York's medieval might recalled as Capital of the North opens at the Yorkshire Museum

By Culture24 Reporter | 25 February 2013

Exhibition preview: Capital of the North, Yorkshire Museum, York

A photo of a small gold ring with a blue emerald on one part of it on a blue surface
© Gareth Buddo
“From the fifth century, for 1,000 years, York was the northern city,” says Natalie McCaul, the curator of archaeology at the museum doing this history justice several centuries later.

“It was the place from which the powerful ruled. Kings ruled the country from here. Archbishops led the church from here.

“Traders and merchants made fortunes. This exhibition will look at how York became so powerful, and the men and women who made it that way.”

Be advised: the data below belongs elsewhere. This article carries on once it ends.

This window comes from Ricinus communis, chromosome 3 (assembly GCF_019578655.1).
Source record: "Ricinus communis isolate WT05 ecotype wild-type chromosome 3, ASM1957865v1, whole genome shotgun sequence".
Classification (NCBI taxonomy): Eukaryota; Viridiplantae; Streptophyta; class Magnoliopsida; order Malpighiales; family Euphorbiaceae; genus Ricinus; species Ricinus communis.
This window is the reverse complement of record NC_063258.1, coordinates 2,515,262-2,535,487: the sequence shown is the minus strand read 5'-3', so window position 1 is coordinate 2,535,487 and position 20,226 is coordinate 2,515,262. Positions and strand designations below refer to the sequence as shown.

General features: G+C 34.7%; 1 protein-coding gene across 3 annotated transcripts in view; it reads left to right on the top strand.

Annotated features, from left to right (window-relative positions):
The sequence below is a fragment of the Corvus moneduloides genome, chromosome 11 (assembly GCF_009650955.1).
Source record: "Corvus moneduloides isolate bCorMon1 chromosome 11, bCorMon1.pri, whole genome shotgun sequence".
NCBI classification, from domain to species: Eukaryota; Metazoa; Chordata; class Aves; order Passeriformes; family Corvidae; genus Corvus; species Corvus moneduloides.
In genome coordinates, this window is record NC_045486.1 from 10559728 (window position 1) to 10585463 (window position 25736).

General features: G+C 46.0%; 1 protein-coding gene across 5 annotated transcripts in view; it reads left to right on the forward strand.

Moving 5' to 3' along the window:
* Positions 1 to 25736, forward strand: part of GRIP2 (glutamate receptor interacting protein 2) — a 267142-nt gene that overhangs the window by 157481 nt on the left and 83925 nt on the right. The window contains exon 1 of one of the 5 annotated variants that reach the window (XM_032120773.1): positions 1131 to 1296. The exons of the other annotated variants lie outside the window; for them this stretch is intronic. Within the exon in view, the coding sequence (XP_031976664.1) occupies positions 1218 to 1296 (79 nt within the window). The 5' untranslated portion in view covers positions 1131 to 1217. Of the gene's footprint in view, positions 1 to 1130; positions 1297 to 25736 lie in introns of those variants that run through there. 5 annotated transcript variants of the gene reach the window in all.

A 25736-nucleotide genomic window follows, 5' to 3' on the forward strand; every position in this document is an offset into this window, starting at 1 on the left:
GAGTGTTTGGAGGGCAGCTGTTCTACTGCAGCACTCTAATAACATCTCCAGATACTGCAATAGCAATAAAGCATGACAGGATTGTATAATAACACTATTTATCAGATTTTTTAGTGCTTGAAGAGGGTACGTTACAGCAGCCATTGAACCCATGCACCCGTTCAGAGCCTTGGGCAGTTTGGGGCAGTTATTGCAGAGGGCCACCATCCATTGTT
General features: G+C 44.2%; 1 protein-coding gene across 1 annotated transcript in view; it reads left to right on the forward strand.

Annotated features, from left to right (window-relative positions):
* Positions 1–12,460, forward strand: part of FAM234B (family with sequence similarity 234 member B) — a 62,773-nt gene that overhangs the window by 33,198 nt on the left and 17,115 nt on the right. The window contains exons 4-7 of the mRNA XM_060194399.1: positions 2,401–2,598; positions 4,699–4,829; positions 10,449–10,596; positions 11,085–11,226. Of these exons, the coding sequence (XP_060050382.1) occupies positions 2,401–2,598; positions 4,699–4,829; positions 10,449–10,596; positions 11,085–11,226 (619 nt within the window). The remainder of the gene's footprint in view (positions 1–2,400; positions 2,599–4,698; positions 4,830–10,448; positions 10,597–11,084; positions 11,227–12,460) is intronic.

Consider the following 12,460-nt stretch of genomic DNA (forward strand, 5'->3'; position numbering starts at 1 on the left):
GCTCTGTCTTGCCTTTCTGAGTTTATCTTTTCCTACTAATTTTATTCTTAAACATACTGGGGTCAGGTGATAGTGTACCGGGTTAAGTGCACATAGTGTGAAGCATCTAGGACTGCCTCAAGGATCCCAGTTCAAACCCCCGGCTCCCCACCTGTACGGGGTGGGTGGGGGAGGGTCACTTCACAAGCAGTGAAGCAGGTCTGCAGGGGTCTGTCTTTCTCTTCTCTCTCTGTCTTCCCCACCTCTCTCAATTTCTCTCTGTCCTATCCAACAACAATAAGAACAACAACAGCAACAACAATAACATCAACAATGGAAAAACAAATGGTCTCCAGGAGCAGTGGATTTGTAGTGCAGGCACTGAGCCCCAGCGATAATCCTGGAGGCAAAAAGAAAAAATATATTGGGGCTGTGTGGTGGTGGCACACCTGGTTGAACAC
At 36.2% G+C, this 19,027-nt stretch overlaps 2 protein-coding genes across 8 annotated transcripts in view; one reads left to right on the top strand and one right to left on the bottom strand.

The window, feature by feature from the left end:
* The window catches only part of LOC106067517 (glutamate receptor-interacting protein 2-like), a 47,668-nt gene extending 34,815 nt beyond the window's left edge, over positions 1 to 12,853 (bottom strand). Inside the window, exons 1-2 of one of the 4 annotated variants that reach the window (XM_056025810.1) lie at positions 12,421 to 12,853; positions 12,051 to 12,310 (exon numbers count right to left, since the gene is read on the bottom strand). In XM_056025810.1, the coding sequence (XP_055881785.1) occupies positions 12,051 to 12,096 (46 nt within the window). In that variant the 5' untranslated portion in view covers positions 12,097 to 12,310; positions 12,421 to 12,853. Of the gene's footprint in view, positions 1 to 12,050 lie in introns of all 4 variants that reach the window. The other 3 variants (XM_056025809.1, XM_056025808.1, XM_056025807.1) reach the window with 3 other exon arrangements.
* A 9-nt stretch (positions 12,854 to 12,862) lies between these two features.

A photo of a small metallic boar from medieval times against a black and grey surface
A boar badge dating from Richard III's pomp© Lily Hartley
Started with a film triggered by a coloured bookmark – one for adults, one for kids – this chronological run-through is divided into eight periods.

They include Anglian and Viking throwbacks, the House of York and the Tudor ages, symbolised by glitzy objects such as the Esrick Ring and the Middleham Jewel, and depicting the likes of Richard III, Henry IV and William the Conqueror in cartoon form.

  • Open 10am-5pm. Admission £7.50/£6.50 (free for under-16s, includes re-entry for 12 months). Follow the museum on Twitter @YorkshireMuseum.
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